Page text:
Tattooing Fake Skin vs. Real Skin

Tattooing fake skin is a great way for new artists to build their skills without having to worry about messing up on a client or themselves.

It’s important to work on fake skin first because it lets you practice whenever you want. It also protects your future career because you won’t have many bad tattoos on clients that give you a bad reputation.

However, there are a few things that you can only understand from tattooing real people. In this article, we’ll break down:

  • What we like (and dislike) about fake skin
  • How fake skin and real skin are different when it comes to the tattooing process
  • How to know you’re ready to move from fake skin to real skin

Fake Skin Vs. Real Skin - Pros and Cons

Whenever you first start out, we highly recommend only tattooing fake skin, even though it can be different than actual human skin. This allows you to get tons of practice with no pressure.

As long as you’re using a high-quality fake skin like Reelskin, Frankenskins, or Pound of Flesh, then you’ll be getting great practice that will transfer when you move to the real thing. 

Fake Skin: Pros


You Can Get Comfortable with Your Machine

Working with a tattoo machine will feel weird at first. It’s heavy, it vibrates, and to get the best results, you have to hold the machine at a specific angle. 

Getting comfortable holding your machine and stretching the skin before you move to real skin will help you build up your confidence and better understand tattooing as a whole. 


You Get Quality Practice

Fake skin is a perfect place to practice straight lines, perfect circles, and shading. Because you don’t have to be working with a design on fake skin, you can really focus on your technique over everything else. 

This will help you improve much faster than worrying about everything looking perfect on a client.


You Don’t Need Clients to Practice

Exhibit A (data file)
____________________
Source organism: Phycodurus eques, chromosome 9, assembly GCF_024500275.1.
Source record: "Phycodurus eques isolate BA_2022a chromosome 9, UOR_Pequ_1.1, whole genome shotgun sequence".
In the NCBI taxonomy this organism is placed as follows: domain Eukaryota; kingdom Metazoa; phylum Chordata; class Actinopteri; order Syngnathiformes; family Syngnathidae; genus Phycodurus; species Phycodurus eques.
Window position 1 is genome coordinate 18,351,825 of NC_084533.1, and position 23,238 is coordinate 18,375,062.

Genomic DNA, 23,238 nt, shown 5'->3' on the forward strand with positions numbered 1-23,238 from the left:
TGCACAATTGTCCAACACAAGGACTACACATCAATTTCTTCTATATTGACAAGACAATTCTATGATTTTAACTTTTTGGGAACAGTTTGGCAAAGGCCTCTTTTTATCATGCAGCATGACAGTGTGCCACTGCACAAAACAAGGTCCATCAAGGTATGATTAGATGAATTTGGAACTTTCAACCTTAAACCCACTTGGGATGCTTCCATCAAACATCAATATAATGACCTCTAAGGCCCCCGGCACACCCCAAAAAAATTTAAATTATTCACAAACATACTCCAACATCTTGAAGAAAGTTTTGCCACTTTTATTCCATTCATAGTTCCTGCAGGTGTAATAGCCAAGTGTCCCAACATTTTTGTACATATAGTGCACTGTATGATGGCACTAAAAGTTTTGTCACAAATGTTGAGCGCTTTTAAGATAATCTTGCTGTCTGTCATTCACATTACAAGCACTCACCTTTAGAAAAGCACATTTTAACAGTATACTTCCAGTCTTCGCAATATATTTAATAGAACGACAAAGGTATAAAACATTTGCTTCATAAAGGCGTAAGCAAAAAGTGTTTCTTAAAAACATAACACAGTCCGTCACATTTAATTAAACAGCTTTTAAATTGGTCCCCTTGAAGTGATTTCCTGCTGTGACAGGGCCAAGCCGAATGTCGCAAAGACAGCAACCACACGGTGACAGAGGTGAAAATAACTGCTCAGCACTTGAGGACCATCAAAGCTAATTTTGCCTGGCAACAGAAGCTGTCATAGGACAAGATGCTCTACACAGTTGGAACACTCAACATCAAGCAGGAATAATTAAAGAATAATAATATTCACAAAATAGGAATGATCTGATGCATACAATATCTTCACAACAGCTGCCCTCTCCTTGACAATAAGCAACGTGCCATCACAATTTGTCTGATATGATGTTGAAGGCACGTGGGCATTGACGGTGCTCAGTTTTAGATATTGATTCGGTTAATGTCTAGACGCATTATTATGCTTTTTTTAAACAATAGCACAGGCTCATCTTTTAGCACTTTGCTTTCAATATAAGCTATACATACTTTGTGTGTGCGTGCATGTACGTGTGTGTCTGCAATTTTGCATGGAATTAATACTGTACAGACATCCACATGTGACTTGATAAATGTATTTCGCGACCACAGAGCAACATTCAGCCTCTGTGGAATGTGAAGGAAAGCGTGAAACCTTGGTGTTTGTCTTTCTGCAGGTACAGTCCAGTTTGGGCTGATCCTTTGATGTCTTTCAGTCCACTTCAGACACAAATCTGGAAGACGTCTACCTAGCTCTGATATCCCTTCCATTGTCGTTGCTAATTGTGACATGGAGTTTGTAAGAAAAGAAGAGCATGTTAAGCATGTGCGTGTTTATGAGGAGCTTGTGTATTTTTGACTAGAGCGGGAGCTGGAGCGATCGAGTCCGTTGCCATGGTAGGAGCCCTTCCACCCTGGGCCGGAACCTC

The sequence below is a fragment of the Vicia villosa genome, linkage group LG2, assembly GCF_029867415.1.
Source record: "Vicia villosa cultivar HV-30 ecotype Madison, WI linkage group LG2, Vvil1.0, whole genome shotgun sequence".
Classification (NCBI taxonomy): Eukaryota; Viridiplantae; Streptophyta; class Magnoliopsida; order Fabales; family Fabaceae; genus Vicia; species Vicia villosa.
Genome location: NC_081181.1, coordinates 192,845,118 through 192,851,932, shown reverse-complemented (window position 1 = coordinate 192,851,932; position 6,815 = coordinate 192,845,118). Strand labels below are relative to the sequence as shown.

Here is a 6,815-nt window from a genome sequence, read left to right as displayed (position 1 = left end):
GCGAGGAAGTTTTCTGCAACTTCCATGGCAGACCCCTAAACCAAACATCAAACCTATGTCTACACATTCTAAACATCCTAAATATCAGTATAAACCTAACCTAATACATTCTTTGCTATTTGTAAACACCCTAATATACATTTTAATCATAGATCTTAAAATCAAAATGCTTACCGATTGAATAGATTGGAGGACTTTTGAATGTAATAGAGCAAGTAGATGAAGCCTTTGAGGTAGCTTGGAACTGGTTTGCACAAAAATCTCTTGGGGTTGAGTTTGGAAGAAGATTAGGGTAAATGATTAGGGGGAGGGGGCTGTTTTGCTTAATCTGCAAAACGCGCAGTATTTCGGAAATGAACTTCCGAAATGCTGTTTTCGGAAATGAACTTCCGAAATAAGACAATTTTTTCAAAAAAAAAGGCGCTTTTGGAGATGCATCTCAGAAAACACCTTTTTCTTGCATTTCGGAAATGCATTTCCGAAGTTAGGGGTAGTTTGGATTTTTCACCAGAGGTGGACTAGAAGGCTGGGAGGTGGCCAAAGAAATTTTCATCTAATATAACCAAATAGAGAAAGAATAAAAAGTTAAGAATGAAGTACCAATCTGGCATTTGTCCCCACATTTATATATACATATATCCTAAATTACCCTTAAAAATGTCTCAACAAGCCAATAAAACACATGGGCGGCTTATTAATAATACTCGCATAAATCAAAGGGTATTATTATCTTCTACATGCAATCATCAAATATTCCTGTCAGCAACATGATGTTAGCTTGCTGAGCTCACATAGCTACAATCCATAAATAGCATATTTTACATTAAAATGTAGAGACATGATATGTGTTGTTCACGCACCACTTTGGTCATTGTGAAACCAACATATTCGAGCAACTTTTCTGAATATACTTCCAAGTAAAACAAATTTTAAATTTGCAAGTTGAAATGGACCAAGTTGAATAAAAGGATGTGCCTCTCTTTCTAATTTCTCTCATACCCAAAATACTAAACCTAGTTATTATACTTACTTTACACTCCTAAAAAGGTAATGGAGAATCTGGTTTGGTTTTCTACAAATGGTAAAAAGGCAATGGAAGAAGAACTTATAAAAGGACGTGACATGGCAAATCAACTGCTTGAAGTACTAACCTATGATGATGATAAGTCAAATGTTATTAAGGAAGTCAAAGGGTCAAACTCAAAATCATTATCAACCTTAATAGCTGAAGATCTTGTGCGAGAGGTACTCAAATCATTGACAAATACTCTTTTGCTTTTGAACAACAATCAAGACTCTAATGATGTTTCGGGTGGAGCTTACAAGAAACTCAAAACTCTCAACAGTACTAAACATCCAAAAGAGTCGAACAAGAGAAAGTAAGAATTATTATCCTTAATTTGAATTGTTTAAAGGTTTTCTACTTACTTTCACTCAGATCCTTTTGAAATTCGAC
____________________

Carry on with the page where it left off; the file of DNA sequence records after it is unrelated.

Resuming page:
Because you’ll have access to your fake skin any time, you don’t need any clients to get tattooing practice.

You can take any amount of spare time you have and start tattooing. And if you don’t finish the tattoo during that time, you can easily go back to it later. You can’t do this on clients. If you’re in the middle of your linework and stop, it’ll be a mess to try and line everything back up with your stencil during the next session. 


There’s No Pressure to Be Perfect

When you first start out, you are going to mess up. That is a part of learning to tattoo. It takes years and years of practice in order to get to where you are comfortable all the time while you’re tattooing. 

If you’re tattooing on fake skins, you can mess up and it's not a big deal. You could always go back and try to fix it or learn from that experience and start on another one.

Fake Skin: Cons


It’s Very Easy to Smudge the Stencil

With fake skins, even if you put on your stencil perfectly and wait three hours to start tattooing, if you accidentally wipe the skin instead of dab it (or if you forget to use Vaseline), you’ll smudge the stencil. This can be really frustrating and make it harder to practice properly.


You Need to Use the Right Brand of Practice Skin

A lot of fake skin brands out there are not good for tattooing practice. A lot of the fake skins you find on Amazon have a tough, plastic feel to them. They also tend to be too thin to get a good feel for your needle depth, which can mess up your linework.


We recommend using Reelskin, Frankenskins, or Pound of Flesh.

Human Skin: Pros


The Ink Goes in Easier on Real Skin

When it comes to human skin, the ink goes in a lot easier than it does in fake skin. 

This means it is very easy to go too deep or too light, which can cause blowouts or the ink falling out with healing. However, once you get used to the right needle depth on fake skin, you’ll find it’s a lot easier to get good lines on real skin because you have proper technique. 


The Stencil Stays on for a Long Time

As mentioned above, it’s really easy to rub ink off your fake skin. On human skin, once you put the stencil on and wait 15 minutes, it’ll stay on for hours.


Gray Wash Heals Lighter in Real Skin